BRCA genes are also referred to as tumor suppressor genes. In some cases, variants (or mutations) can make developing certain types of cancer more likely. Both the BRCA1 and BRCA2 mutations are inherited. Both men and women can inherit the BRCA mutations.
According to one study, women who have the BRCA1 gene mutation have a 72 percent lifetime risk of developing breast cancer and up to a 44 percent lifetime risk of developing ovarian cancer. It is estimated that as many as 1 in 300 people carry the BRCA1 or BRCA2 mutation.
For women of Ashkenazi Jewish descent, this number jumps to 1 in 40 people, according to the Centers for Disease Control and Prevention (CDC).
After my breast cancer diagnosis, I started researching my family tree. I am not Jewish by religion, but I did know that my mother is 100% of Jewish descent. After some research, I learned that we are, genetically, Ashkenazi Jews.
Because of this, I was less surprised when my genetic testing came back positive: I did inherit the BRCA1 mutation.
The CDC suggests that if you’re of Ashkenazi Jewish descent, and have either a first-degree relative (biological sister, mother, or daughter) or two second-degree relatives on the same side of the family (biological aunt, grandmother, or niece) who have been diagnosed with breast cancer or ovarian cancer, you should consider getting genetic testing.
My grandmother was the only person in my family who had had breast cancer. According to the CDC, even though I was of Ashkenazi Jewish descent, I was not considered “high risk.”
On December 31, 2020, I finally received a piece of positive news. According to my MRI and CT scans, the cancer had not spread beyond the single lymph node that we had already identified. I was officially diagnosed with Stage 2 triple-negative breast cancer with a BRCA1 mutation.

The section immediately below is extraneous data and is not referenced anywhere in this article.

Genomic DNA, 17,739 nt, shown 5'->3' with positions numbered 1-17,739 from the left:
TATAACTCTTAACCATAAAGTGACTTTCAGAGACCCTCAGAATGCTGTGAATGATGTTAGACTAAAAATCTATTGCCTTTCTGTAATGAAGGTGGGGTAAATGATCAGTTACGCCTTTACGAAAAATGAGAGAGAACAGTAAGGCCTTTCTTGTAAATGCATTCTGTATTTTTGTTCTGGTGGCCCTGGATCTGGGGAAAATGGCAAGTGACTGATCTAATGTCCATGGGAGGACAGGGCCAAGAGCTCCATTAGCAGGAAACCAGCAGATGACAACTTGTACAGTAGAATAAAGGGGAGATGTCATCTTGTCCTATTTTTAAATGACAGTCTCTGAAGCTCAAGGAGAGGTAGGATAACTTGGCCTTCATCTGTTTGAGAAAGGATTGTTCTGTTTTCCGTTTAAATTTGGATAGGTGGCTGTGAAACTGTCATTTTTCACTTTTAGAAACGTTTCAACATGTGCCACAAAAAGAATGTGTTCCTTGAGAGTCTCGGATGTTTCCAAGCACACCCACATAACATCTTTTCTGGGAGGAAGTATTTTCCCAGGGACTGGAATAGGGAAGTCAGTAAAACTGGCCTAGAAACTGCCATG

My oncologist was great, she gave me hope but stayed realistic. She told me that this was going to be hard, but I could beat it. From this point on, everything moved fast.
This was an aggressive cancer but I was ready to fight.
First, I underwent surgery to place my port and started chemotherapy just a few days later. In total, I had 16 rounds of chemo over 20 weeks. I lost all my hair (eyebrows and eyelashes included). I was nauseous, fatigued, and weak.
But I was also strong. I had great support from my family and friends, and I remained determined.
My chemo treatments lasted from January 2021 until June 2021. Finally ringing the bell after my final round of chemo was one of the best feelings I have experienced.
After recovering from the intense chemo, I underwent a double mastectomy. Double mastectomies are often highly recommended for women who are BRCA1 positive. In the process, my surgical team removed a few lymph nodes as well to test for metastasis. The pathology report came back that I had a pathological complete response (pCR).
Essentially, this meant that the chemo had been successful and all the cancerous cells were gone. I was cancer-free.
Still, my treatment was not over. Since my cancer had spread to a lymph node, I went on to have 25 rounds of radiation over 5 weeks.
My final treatments were a hysterectomy and oophorectomy. This treatment was proactive; I wanted to remove my ovaries to reduce my risk of later developing ovarian cancer.
After I tested positive for BRCA1, my mom was tested as well. She also tested positive. She had just never developed breast cancer.
At the end of 2021, she had surgery to remove her ovaries. Unfortunately, while she was having preventive ovarian cancer surgery, her doctors found ovarian cancer. She is currently undergoing chemo.
I have two sons that I pray I did not pass on the BRCA1 mutation gene to. When they turn 18 they will be able to make the decision to get tested themselves. My sons each have a 50 percent chance of testing positive and having to face this nightmare again.
I learned so much this year about family history, breast cancer, and BRCA1. I’ve started to talk about my experience in the hopes of spreading awareness about the early signs of breast cancer and the importance of understanding risk.
A simple lump under your arm or in your breast should not be ignored. I encourage you to talk with your doctors about BRCA testing, especially if you are of Jewish descent. I don’t want someone to have to go through what I did just because you’re not considered at a “high risk.”
Medically reviewed on March 07, 2022